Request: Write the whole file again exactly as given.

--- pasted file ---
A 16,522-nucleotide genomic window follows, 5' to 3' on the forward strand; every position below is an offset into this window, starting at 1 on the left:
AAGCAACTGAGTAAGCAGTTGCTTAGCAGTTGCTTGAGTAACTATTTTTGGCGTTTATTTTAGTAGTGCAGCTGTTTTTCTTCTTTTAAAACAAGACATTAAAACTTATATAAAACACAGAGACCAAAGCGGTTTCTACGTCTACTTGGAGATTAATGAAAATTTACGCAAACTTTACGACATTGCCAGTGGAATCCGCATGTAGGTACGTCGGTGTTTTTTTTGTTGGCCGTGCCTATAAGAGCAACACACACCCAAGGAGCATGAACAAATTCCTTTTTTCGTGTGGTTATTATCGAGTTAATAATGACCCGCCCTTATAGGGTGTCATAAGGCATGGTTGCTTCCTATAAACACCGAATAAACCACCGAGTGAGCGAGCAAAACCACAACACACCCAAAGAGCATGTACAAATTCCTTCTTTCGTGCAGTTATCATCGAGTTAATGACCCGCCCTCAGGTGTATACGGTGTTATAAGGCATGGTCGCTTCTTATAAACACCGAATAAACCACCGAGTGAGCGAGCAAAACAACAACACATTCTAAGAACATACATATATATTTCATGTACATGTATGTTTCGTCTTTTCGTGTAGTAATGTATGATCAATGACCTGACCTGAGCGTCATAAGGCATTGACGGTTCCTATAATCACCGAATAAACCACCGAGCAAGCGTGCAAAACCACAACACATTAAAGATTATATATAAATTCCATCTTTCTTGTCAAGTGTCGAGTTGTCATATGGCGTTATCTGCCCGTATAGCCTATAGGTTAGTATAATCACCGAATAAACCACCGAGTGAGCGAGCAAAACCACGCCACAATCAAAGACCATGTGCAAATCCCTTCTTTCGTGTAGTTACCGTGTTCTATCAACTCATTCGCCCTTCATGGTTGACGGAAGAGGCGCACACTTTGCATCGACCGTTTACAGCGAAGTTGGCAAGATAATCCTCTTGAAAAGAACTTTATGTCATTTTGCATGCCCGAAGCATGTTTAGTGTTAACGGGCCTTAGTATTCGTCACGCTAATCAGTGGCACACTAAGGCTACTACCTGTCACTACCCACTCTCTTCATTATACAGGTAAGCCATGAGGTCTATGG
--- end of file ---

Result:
A 16,522-nucleotide genomic window follows, 5' to 3' on the forward strand; every position below is an offset into this window, starting at 1 on the left:
AAGCAACTGAGTAAGCAGTTGCTTAGCAGTTGCTTGAGTAACTATTTTTGGCGTTTATTTTAGTAGTGCAGCTGTTTTTCTTCTTTTAAAACAAGACATTAAAACTTATATAAAACACAGAGACCAAAGCGGTTTCTACGTCTACTTGGAGATTAATGAAAATTTACGCAAACTTTACGACATTGCCAGTGGAATCCGCATGTAGGTACGTCGGTGTTTTTTTTGTTGGCCGTGCCTATAAGAGCAACACACACCCAAGGAGCATGAACAAATTCCTTTTTTCGTGTGGTTATTATCGAGTTAATAATGACCCGCCCTTATAGGGTGTCATAAGGCATGGTTGCTTCCTATAAACACCGAATAAACCACCGAGTGAGCGAGCAAAACCACAACACACCCAAAGAGCATGTACAAATTCCTTCTTTCGTGCAGTTATCATCGAGTTAATGACCCGCCCTCAGGTGTATACGGTGTTATAAGGCATGGTCGCTTCTTATAAACACCGAATAAACCACCGAGTGAGCGAGCAAAACAACAACACATTCTAAGAACATACATATATATTTCATGTACATGTATGTTTCGTCTTTTCGTGTAGTAATGTATGATCAATGACCTGACCTGAGCGTCATAAGGCATTGACGGTTCCTATAATCACCGAATAAACCACCGAGCAAGCGTGCAAAACCACAACACATTAAAGATTATATATAAATTCCATCTTTCTTGTCAAGTGTCGAGTTGTCATATGGCGTTATCTGCCCGTATAGCCTATAGGTTAGTATAATCACCGAATAAACCACCGAGTGAGCGAGCAAAACCACGCCACAATCAAAGACCATGTGCAAATCCCTTCTTTCGTGTAGTTACCGTGTTCTATCAACTCATTCGCCCTTCATGGTTGACGGAAGAGGCGCACACTTTGCATCGACCGTTTACAGCGAAGTTGGCAAGATAATCCTCTTGAAAAGAACTTTATGTCATTTTGCATGCCCGAAGCATGTTTAGTGTTAACGGGCCTTAGTATTCGTCACGCTAATCAGTGGCACACTAAGGCTACTACCTGTCACTACCCACTCTCTTCATTATACAGGTAAGCCATGAGGTCTATGG